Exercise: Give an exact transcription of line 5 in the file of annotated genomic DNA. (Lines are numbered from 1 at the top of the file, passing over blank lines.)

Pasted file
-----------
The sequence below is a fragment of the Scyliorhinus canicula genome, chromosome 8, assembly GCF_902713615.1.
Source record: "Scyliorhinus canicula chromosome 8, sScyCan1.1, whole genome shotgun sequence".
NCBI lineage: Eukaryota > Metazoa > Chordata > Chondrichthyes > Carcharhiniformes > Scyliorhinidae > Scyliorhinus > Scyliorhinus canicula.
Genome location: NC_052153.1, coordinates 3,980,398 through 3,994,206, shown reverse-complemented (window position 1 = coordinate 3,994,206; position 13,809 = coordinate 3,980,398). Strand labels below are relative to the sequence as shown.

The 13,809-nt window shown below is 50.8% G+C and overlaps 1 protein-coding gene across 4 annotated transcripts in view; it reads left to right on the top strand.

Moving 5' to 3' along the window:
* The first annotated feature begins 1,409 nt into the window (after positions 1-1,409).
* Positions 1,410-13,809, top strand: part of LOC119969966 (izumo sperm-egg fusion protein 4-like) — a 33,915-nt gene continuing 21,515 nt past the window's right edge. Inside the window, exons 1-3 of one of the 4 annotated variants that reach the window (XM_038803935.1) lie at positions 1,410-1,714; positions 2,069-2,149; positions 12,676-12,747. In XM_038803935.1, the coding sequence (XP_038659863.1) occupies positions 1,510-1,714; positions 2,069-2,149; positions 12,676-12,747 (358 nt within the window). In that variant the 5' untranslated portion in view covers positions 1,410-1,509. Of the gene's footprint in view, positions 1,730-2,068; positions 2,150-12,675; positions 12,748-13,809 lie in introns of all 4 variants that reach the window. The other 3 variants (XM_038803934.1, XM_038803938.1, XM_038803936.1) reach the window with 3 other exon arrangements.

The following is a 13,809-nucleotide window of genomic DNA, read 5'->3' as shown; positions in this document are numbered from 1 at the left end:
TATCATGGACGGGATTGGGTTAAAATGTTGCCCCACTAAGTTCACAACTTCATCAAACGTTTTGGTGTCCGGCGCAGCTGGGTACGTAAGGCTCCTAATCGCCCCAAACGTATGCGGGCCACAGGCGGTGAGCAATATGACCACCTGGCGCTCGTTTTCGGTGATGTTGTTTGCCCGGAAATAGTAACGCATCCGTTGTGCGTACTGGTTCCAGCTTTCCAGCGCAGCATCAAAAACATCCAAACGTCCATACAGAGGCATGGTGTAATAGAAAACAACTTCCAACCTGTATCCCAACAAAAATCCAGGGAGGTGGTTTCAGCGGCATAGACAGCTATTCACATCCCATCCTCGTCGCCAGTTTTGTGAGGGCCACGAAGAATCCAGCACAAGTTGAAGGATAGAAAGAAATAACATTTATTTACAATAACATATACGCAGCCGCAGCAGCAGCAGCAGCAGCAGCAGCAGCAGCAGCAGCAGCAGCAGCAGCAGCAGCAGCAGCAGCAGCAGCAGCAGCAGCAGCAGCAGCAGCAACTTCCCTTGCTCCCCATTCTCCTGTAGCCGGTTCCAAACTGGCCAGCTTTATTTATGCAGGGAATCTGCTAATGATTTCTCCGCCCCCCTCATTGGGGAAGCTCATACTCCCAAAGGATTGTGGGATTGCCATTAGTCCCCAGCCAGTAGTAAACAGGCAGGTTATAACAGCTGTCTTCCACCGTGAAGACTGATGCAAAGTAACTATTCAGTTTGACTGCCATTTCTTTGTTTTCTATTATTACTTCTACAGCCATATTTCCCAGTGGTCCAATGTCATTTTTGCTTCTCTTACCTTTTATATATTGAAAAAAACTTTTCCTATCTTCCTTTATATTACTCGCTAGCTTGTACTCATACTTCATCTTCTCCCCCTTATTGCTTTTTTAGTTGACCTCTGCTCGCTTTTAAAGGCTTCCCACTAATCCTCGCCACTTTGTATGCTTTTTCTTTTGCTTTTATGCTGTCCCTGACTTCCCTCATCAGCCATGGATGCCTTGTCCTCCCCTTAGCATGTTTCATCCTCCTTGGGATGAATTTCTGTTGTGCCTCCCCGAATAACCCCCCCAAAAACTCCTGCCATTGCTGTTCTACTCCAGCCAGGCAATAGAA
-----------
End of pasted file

The 13,809-nt window shown below is 50.8% G+C and overlaps 1 protein-coding gene across 4 annotated transcripts in view; it reads left to right on the top strand.